Pakistan's President Asif Ali Zardari is a man under siege. The last few weeks of this year may decide the fate of his presidency and the ruling government.
In the next few weeks, both a newly-energised Imran Khan and the main opposition party, the Pakistan Muslim Leage-Nawaz, plan to take to the streets. Their plans carry an implicit threat of street violence and domestic unrest just when the military is fighting tribal militants on Pakistan's western border and faces a full blown insurgency in Balochistan.
"One can only wonder how much battering the government can take," says analyst Aisha Siddiqa, a specialist in military-political relations.
Imran Khan, cricket player turned political celebrity, is riding a wave of popular support for his party Tehreek e Insaf. Khan, whose platform consists of opposing corruption and reducing the American footprint in Pakistan, says he means business. "If the politicians do not declare their assets truthfully, we will come out on the roads and launch a civil disobedience movement.
"[Anti-corruption] has touched a nerve with many Pakistanis," says Feroz Khan, a party supporter. Thousands recently attended a Tehreek rally in Lahore, after which several high-profile politicians announced they would join the party. But it is the planned civil disobedience campaign that many analysts say will make Khan a real political contender. "Such actions result in violence and killings," comments journalist Najam Sethi. He says that if the campaign is handled right, it will help Khan in terms of profile as well as votes.
Not to be outdone, the opposition PML-N party, has said it will hold a long march against the Zardari government. Besides corruption it plans to raise issues like the collapse of state enterprises like the railways which are in danger of folding up. Many commentators believe the PML-N's long march has more to do with the Tehreek and less with the government. "The Tehreek may take away the votes of the PML-N from Punjab as both are Lahore based parties," notes Sethi. This is going to be a fiery December for Pakistani politics.
In all this, everyone has half an eye on the all-powerful army. In the past, the generals have worked through the Inter-Services Intelligence's political cell to fix results and buy candidates. While that cell was shut down by General Ashfaq Parvez Kayani, many believe the army will continue to play its role as king maker.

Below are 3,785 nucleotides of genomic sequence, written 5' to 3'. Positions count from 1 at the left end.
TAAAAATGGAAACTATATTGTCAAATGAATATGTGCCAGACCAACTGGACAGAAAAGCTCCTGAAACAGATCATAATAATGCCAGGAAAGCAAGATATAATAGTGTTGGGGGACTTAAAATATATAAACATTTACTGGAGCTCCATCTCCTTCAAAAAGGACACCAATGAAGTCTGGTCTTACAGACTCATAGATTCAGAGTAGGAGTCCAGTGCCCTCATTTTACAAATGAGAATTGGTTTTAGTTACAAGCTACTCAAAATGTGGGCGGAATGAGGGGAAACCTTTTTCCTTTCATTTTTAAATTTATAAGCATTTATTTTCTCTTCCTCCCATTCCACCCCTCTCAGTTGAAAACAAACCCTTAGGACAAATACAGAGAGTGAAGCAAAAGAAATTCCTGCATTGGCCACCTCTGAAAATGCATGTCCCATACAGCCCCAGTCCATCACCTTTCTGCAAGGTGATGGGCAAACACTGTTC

Till now, the army leadership has supported the Zardari government. "It was a symbiotic relationship," said one analyst, because of Zardari's support in Washington and Kayani's need for arms and money from the US. After the humiliating Abbotabad raid, however, the two generals are under pressure from other military commanders who accuse them of being too pro-American. Memogate has only strengthened those in the military who feel there is a need to rethink which civilian politician they should be supporting.
Zardari's strength comes from his smaller political parties like the PML-Quami party created by ex-president Pervez Musharraf, the Khyber-Pakhtunkhwa based Awami National Party and the Karachi-based Muttahida Qaumi Movement.
But as his political position has weakened, Zardari has had to pay an ever higher price to keep his allies in line. This has caused disenchantment within Zardari's party. He recently sacked a provincial information minister at the MQM's request.
Not everyone is writing off Zardari. Political analysts say that the PPP remains popular in the country, especially in its stronghold in Sindh and south Punjab where it remains unchallenged. Zardari has handled much trickier situations and emerged victorious. "This is his strong point," says Salim Bokhari, the editor of The Nation. Bokhari calls Zardari "a survivor."
Zardari is reaching out to both the military and the PML-Nawaz in an attempt to blunt the Tehreek's appeal. The president has reportedly offered the PML-Nawaz a tradeoff in which the party supports him in the Memogate affair in return for the PPP joining hands with PML-Nawaz candidates - against Khan - in elections in Punjab.
Unfortunately there is every incentive for the Tehreek to trigger as much as unrest and violent as possible. If the opposition is able to bring people out on the roads and threaten the country's law and order situation, many do not rule out the army intervening. "It has happened in the past and can happen again," says political analyst Shamimur Rehman. If there is enough street violence, or a threat of rising violence, the Zardari government may have to back off or concede.
This could then mean the PPP government being forced to call elections in 2012, a year earlier than when then the five year term of Prime Minister Yousuf Raza Gilani comes to an end.